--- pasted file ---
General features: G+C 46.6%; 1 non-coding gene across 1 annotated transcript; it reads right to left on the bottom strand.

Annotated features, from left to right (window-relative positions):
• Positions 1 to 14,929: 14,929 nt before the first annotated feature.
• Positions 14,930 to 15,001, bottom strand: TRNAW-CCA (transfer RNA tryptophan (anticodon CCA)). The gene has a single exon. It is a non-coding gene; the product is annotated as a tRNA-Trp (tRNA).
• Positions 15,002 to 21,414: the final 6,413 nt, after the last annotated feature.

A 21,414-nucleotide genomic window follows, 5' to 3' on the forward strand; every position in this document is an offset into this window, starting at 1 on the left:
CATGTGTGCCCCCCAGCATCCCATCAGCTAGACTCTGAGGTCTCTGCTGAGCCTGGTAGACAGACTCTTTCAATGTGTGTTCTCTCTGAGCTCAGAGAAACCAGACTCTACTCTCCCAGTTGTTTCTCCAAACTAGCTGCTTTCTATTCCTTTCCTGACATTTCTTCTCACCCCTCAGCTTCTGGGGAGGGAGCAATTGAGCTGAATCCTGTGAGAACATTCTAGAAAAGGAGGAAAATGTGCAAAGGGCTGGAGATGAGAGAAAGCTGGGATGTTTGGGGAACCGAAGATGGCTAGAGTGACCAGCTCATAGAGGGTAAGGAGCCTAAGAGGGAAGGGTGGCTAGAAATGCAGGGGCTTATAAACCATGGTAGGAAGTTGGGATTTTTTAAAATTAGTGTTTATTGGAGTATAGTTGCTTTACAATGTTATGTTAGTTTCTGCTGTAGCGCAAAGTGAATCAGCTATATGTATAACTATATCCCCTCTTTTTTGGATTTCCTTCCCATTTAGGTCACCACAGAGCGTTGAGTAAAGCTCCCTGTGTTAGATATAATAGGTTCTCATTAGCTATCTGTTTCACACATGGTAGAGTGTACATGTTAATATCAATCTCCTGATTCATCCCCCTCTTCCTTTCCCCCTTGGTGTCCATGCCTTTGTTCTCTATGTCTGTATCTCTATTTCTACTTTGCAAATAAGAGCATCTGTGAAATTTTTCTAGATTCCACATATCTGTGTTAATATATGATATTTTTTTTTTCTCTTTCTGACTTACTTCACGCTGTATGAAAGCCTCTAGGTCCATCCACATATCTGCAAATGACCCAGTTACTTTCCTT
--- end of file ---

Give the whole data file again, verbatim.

General features: G+C 46.6%; 1 non-coding gene across 1 annotated transcript; it reads right to left on the bottom strand.

Annotated features, from left to right (window-relative positions):
• Positions 1 to 14,929: 14,929 nt before the first annotated feature.
• Positions 14,930 to 15,001, bottom strand: TRNAW-CCA (transfer RNA tryptophan (anticodon CCA)). The gene has a single exon. It is a non-coding gene; the product is annotated as a tRNA-Trp (tRNA).
• Positions 15,002 to 21,414: the final 6,413 nt, after the last annotated feature.

A 21,414-nucleotide genomic window follows, 5' to 3' on the forward strand; every position in this document is an offset into this window, starting at 1 on the left:
CATGTGTGCCCCCCAGCATCCCATCAGCTAGACTCTGAGGTCTCTGCTGAGCCTGGTAGACAGACTCTTTCAATGTGTGTTCTCTCTGAGCTCAGAGAAACCAGACTCTACTCTCCCAGTTGTTTCTCCAAACTAGCTGCTTTCTATTCCTTTCCTGACATTTCTTCTCACCCCTCAGCTTCTGGGGAGGGAGCAATTGAGCTGAATCCTGTGAGAACATTCTAGAAAAGGAGGAAAATGTGCAAAGGGCTGGAGATGAGAGAAAGCTGGGATGTTTGGGGAACCGAAGATGGCTAGAGTGACCAGCTCATAGAGGGTAAGGAGCCTAAGAGGGAAGGGTGGCTAGAAATGCAGGGGCTTATAAACCATGGTAGGAAGTTGGGATTTTTTAAAATTAGTGTTTATTGGAGTATAGTTGCTTTACAATGTTATGTTAGTTTCTGCTGTAGCGCAAAGTGAATCAGCTATATGTATAACTATATCCCCTCTTTTTTGGATTTCCTTCCCATTTAGGTCACCACAGAGCGTTGAGTAAAGCTCCCTGTGTTAGATATAATAGGTTCTCATTAGCTATCTGTTTCACACATGGTAGAGTGTACATGTTAATATCAATCTCCTGATTCATCCCCCTCTTCCTTTCCCCCTTGGTGTCCATGCCTTTGTTCTCTATGTCTGTATCTCTATTTCTACTTTGCAAATAAGAGCATCTGTGAAATTTTTCTAGATTCCACATATCTGTGTTAATATATGATATTTTTTTTTTCTCTTTCTGACTTACTTCACGCTGTATGAAAGCCTCTAGGTCCATCCACATATCTGCAAATGACCCAGTTACTTTCCTT